garden toad

Helping Garden Toads Live Their Best Life

My workshop borders the Wallkill Valley Rail Trail, a 22 mile linear park that runs along a former railroad rail corridor. Our little stretch of trail travels through a woody and often wet section populated by magically friendly garden toads who occasionally hop all the way across the lawn and parking lot and wait for me by the door to my shop.

I usually carry them back to the woods but now that spring is officially here, I'm going to add a little garden toad house so they can wait safely. Toad houses offer protection from the sun, predators and my dog, a known toad licker. I don't know if they'll use it. I have long experience with purely aspirational wild creature houses (I'm looking at you bat house!) but I'm hoping this one will work.

It's tempting to move some of these toads to my home garden because they are avid slug eaters and yes, I have slugs. Lots of them. But this is where these toads have chosen to live and instinct will guide them back, no matter how many juicy slugs they find in my distant garden. A small toad bravely hopping back to his home is at considerable risk of death so instead I will fancy up the parking lot and keep my work toads happy and safe in their own backyard.

If You Find a Toad

Observe, Don’t Disturb: If you encounter a toad in your garden, take a moment to observe it from a distance. Toads can get stressed easily, so it's best to avoid handling them. Their skin secretes a substance that can be irritating to some predators, and potentially to humans if not handled properly.

Provide a Water Source: Toads need access to water, not only for drinking but also for their skin's health. Consider placing a shallow dish of water on the ground to help them stay hydrated, especially during hot and dry periods.

Create a Toad Habitat: To encourage the toad to stay in your garden, you can create a simple habitat. This could be a toad house made from a broken pot turned upside down, with a hole big enough for the toad to enter, or a pile of rocks that offers cool, moist hiding places.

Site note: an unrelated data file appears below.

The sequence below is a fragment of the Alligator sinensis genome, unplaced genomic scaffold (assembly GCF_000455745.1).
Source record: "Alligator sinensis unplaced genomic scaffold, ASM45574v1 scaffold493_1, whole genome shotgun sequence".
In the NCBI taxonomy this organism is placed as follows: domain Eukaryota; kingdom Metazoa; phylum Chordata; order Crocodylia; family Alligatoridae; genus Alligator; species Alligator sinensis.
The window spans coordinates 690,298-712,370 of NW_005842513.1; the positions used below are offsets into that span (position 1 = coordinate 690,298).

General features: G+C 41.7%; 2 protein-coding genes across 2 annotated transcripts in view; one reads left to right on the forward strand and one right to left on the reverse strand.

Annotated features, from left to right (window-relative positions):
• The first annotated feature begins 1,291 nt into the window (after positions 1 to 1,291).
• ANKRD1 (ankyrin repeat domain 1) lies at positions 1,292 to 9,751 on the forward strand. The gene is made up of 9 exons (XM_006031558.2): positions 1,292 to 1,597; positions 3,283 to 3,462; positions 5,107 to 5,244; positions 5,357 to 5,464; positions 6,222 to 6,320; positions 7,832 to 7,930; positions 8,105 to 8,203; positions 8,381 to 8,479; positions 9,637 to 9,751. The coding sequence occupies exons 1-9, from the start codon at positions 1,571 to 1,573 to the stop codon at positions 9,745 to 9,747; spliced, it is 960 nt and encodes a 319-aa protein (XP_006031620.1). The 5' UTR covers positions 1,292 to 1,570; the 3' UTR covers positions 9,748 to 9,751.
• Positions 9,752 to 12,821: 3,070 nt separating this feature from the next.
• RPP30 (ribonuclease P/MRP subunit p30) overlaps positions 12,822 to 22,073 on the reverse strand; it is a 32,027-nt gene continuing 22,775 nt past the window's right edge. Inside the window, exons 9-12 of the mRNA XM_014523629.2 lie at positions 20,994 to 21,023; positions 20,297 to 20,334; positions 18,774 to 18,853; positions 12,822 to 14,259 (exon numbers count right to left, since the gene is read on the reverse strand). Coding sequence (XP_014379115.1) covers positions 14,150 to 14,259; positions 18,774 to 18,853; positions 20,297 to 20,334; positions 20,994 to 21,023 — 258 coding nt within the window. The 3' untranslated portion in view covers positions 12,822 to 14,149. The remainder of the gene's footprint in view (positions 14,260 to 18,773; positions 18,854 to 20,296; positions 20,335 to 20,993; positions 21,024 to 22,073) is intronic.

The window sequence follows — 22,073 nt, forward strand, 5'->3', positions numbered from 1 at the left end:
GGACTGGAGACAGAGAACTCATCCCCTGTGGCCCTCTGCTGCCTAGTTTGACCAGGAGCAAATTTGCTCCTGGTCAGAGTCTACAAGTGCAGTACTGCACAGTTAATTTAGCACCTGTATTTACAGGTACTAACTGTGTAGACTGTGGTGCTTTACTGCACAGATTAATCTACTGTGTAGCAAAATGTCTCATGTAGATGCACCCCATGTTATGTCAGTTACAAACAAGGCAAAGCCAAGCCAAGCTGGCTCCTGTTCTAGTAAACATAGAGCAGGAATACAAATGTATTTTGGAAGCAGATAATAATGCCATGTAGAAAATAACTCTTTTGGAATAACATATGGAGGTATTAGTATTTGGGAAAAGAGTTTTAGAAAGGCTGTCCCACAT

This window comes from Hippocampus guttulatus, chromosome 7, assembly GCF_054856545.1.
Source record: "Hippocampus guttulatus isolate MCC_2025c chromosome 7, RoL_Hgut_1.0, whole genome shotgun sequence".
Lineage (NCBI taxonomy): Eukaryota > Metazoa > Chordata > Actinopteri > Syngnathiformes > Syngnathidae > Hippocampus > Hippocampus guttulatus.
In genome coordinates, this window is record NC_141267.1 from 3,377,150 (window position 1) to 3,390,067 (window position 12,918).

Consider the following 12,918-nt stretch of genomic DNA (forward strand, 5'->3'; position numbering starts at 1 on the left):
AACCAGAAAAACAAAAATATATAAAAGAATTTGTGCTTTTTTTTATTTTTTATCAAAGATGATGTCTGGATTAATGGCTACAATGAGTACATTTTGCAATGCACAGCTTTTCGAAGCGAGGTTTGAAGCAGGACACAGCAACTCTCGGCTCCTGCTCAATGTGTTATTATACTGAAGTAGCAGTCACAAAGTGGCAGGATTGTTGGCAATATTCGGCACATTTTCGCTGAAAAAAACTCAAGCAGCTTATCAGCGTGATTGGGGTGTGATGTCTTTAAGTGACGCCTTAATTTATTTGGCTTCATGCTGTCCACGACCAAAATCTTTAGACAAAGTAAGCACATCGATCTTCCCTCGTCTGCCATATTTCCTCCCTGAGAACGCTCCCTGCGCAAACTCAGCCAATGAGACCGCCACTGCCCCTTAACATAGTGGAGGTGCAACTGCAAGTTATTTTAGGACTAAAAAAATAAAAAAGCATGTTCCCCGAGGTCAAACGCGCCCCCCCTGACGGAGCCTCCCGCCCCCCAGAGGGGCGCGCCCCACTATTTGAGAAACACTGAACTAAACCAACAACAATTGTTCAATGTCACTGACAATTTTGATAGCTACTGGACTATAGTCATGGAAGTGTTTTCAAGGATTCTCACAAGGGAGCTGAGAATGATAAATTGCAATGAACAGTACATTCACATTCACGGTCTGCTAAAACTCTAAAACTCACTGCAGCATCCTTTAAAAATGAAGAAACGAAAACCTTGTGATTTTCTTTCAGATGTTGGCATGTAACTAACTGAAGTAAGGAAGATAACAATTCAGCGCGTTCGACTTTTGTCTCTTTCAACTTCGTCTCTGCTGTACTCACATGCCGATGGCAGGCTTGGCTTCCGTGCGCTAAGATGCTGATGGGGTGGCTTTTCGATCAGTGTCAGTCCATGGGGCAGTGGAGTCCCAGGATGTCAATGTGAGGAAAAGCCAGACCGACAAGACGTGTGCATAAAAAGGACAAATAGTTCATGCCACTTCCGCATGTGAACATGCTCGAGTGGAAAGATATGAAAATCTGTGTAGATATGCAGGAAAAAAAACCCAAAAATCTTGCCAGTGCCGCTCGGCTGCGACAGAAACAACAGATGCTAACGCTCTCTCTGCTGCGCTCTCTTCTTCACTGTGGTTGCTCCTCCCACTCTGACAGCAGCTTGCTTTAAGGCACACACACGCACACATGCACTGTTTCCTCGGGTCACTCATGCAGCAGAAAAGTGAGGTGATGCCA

Creating a Toad-Friendly Garden

Avoid Chemicals: Toads are sensitive to pesticides and herbicides, which can also reduce their food sources. Use organic gardening methods to protect them and the environment.

Maintain Moisture: Toads thrive in moist environments. Keep your garden well-watered, and consider adding a mulch layer to help retain soil moisture.

Offer Shelter: Beyond a toad house, dense plantings and leaf litter provide excellent hiding spots for toads during the day.

Plant a Variety of Species: A diverse garden attracts a wide range of insects, providing a food buffet for your garden toad.

Handling a Toad

If you must handle a toad, perhaps to move it from a dangerous area, it’s important to do so with care. Always wet your hands before gently picking up the toad to minimize stress and avoid damaging its sensitive skin. Hold it securely but gently, and place it down carefully in a safe location.

When to Seek Help

If you find a toad that appears injured or sick, it's best to contact a local wildlife rescue or rehabilitation center for advice. They can provide specialized care to help the toad recover.

The Importance of Toads in Mythology and Culture

Garden toads also hold a place in various cultures and mythologies, often symbolizing transformation, luck, and protection so I’m pleased they seem to like my shop. It seems like a good omen.

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